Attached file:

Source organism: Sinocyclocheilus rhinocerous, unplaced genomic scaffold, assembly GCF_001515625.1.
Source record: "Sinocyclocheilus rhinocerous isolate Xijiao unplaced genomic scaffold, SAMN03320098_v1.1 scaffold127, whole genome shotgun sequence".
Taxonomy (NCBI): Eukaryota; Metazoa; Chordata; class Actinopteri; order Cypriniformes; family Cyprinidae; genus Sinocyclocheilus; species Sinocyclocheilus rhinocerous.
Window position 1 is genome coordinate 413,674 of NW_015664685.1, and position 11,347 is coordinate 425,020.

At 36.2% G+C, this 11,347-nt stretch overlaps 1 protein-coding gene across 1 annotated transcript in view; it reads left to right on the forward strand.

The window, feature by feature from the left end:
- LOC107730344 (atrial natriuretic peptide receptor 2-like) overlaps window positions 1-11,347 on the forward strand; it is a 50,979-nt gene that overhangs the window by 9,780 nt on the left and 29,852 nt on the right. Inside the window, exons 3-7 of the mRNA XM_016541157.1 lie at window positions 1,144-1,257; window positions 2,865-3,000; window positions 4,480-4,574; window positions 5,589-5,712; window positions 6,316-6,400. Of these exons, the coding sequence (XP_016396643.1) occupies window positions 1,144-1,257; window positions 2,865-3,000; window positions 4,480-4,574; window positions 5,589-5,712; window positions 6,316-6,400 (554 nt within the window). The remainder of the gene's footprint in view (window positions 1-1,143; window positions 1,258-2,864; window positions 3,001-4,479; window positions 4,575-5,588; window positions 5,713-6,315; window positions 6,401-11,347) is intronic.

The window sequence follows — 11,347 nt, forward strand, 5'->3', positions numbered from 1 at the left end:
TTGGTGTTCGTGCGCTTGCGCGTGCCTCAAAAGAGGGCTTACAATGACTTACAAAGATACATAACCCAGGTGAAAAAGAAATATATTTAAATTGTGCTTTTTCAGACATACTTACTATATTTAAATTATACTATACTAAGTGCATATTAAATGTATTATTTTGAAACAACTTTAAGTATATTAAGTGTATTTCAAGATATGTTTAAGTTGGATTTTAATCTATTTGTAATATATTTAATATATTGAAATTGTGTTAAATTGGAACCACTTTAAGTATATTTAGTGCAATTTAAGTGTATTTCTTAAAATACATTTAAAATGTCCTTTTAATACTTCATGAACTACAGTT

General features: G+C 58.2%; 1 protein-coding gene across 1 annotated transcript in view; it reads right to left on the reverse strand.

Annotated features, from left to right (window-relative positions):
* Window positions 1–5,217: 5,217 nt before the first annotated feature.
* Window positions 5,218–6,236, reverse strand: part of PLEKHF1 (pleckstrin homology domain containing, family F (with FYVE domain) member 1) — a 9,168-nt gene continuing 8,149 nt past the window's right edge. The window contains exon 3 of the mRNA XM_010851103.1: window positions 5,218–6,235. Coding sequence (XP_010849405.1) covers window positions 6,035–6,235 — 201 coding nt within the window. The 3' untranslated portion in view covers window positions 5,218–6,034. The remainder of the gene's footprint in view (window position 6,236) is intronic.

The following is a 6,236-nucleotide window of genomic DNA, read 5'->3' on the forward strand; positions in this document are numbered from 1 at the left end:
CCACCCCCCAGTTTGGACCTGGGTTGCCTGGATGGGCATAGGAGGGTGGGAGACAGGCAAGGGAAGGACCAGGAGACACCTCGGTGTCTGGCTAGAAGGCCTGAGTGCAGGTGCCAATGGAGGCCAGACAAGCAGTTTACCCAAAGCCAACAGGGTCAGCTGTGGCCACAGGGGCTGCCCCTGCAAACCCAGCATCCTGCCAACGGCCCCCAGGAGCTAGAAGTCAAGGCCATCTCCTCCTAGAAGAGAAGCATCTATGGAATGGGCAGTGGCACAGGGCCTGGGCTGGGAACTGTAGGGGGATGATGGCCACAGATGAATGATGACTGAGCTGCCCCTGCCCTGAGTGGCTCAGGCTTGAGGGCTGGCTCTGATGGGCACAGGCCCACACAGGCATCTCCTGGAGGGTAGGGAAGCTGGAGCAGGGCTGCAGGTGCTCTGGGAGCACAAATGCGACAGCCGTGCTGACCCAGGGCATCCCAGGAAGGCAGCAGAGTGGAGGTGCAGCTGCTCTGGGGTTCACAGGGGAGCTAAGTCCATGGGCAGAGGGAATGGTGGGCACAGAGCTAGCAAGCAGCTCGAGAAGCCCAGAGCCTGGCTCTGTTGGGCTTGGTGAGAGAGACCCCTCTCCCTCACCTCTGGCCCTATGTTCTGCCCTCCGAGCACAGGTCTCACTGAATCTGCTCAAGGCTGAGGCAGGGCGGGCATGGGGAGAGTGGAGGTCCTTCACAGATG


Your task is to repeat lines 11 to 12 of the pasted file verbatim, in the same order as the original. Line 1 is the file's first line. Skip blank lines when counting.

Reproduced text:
Annotated features, from left to right (window-relative positions):
* Window positions 1–5,217: 5,217 nt before the first annotated feature.